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62% don't think their health plan has correct information, and only 28% plan to access it
Finding the right provider, or the right healthcare service, can be a frustrating experience, as most people are probably already aware of. The problem is it's hard to know what information is trustworthy and accurate, even from places where that information should be up to date.
Take health plans, for example: a report from Ribbon Health, a health data platform that provides healthcare enterprises with an API layer for accurate data on doctors, insurance plans, cost, and quality of care, called How Health Plans Can Use Data to Unlock Better Care, found that 62% of Americans don't trust their health plan when searching for care, and only 28% of respondents said that they are likely to use their plan's website to search for a provider.
A big part of that has to do with the fact, as noted in the study, that more than half of provider listings have at least one inaccurate piece of information, which can potentially lead to patients being matched with the wrong provider, making them more likely to opt out of the healthcare, thus putting them at risk for worse health and more costly care later on, while increasing future expenses for health plans.
Ribbon Health surveyed 1,000 consumers across the United States, and almost half of respondents said that the most important thing to them when searching for the right provider is that provider's level of experience treating their specific healthcare need. That was followed by 42% who said they looked for a convenient location, and 40% who said they needed to have information about the cost of care.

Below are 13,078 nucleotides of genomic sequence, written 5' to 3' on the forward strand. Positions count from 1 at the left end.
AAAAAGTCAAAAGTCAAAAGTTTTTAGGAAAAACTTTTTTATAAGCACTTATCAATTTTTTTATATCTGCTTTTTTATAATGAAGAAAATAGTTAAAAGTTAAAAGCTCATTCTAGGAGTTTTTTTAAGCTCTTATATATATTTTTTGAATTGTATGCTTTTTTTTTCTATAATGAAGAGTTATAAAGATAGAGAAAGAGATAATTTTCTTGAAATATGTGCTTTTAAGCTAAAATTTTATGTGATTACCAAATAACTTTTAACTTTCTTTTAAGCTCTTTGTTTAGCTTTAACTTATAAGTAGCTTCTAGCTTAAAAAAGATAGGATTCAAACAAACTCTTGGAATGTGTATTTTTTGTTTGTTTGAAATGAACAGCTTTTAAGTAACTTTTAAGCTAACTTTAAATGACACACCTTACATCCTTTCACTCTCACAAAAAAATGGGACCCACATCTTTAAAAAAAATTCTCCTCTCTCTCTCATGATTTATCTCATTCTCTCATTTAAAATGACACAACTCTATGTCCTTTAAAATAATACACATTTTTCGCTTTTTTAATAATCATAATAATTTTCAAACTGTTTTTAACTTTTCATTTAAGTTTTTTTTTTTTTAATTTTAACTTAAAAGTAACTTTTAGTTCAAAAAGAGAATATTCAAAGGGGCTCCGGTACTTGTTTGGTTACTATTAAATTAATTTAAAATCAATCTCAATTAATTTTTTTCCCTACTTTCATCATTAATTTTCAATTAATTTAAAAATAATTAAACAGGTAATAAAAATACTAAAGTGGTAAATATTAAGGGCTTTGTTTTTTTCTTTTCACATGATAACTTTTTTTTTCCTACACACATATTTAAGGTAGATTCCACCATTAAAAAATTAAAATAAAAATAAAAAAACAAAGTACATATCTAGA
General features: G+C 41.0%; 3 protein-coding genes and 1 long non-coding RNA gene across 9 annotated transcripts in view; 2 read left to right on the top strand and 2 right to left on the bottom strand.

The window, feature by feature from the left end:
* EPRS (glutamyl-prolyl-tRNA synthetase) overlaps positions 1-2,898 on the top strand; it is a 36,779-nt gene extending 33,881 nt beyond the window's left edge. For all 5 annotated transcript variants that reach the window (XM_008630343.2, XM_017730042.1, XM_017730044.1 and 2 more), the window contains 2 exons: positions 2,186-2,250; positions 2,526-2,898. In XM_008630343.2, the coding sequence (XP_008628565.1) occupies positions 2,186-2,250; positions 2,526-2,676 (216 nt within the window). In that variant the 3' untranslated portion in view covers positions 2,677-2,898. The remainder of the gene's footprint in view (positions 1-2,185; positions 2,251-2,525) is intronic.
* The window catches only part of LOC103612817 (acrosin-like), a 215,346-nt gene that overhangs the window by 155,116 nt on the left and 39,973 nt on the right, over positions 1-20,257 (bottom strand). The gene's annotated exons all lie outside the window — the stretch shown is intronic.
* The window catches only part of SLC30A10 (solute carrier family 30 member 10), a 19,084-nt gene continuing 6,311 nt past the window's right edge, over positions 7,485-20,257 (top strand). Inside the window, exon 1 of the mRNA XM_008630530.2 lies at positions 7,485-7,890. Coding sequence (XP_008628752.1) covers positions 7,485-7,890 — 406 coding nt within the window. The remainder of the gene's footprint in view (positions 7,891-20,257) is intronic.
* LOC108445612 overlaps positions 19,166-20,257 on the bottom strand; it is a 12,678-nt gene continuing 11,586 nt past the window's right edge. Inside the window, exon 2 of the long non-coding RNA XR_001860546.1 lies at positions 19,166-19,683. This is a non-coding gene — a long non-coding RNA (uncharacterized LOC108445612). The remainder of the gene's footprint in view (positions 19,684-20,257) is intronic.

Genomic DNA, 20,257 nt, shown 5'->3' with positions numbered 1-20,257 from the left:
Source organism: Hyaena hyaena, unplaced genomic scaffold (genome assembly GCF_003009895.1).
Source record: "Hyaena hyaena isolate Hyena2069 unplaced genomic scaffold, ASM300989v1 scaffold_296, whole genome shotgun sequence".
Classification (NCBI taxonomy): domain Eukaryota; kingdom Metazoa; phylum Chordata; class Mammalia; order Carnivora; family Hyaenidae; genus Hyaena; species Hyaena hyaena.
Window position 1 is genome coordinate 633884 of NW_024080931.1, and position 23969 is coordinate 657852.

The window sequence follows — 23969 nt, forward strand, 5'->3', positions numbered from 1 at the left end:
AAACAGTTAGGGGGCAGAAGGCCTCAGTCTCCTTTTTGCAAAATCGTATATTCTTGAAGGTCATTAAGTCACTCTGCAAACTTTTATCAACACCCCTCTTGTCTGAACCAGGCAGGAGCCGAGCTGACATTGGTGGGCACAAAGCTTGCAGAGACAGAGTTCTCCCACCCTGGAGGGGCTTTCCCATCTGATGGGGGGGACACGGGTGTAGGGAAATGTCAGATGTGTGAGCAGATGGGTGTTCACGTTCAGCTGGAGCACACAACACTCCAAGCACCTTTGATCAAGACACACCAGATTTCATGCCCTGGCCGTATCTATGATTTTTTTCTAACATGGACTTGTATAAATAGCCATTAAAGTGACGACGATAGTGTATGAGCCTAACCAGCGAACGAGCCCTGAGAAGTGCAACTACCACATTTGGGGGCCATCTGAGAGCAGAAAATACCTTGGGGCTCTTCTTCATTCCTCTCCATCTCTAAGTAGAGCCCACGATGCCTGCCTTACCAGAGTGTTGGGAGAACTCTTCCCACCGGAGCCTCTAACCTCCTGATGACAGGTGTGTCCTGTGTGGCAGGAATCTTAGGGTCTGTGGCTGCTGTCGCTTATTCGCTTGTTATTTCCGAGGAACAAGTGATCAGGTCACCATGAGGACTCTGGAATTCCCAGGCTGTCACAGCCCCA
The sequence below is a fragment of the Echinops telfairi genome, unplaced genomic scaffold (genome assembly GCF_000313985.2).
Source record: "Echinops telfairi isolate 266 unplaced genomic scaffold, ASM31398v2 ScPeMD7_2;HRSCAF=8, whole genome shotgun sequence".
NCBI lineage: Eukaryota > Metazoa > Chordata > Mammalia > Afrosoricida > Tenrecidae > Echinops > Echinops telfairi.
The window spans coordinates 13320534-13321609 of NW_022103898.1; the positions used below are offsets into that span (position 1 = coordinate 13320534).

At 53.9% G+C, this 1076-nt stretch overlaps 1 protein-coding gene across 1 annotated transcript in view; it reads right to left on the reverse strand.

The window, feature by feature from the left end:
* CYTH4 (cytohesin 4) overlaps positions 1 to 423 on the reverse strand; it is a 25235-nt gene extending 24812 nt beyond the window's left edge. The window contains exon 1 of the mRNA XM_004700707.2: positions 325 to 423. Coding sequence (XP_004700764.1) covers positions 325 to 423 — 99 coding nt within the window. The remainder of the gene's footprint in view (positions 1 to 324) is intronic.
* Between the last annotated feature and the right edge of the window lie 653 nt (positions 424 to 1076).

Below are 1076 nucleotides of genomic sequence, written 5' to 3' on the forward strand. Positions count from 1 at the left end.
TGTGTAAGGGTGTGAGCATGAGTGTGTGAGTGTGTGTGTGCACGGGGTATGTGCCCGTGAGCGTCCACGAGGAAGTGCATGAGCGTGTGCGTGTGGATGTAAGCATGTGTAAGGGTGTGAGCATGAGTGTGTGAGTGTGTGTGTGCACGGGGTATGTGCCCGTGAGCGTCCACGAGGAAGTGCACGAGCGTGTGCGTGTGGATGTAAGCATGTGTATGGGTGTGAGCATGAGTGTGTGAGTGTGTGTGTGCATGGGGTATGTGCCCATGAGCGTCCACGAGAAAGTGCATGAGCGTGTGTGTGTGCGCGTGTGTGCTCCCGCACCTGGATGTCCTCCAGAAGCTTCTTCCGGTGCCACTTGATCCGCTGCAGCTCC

In all, 61% view provider information like demographics, quality ratings, and cost of care as "somewhat" or "very" important, and 38% of respondents said inaccurate information led them to have a negative healthcare experience.
For health plans, simply having correct information on their portal would go a long way toward rebuilding that trust with patients: 66% of those surveyed said they would trust their health plan more if the provider information they offered online was more accurate.
"For decades, people have accepted inconveniences like not knowing how much their healthcare bill will cost or a lack of basic information about the provider treating them. Care seekers are just like consumers in any other industry, and they deserve insight into metrics like cost, reviews, quality ratings and the many other important factors we consider when making a big purchase," Nate Maslak, CEO and co-founder of Ribbon Health, said in a statement.
"This type of information is standard in other industries, and it comes as no surprise that Americans are craving better information in order to make informed healthcare decisions. Improved, transparent data provides an opportunity to connect people with providers and health plans they can trust."
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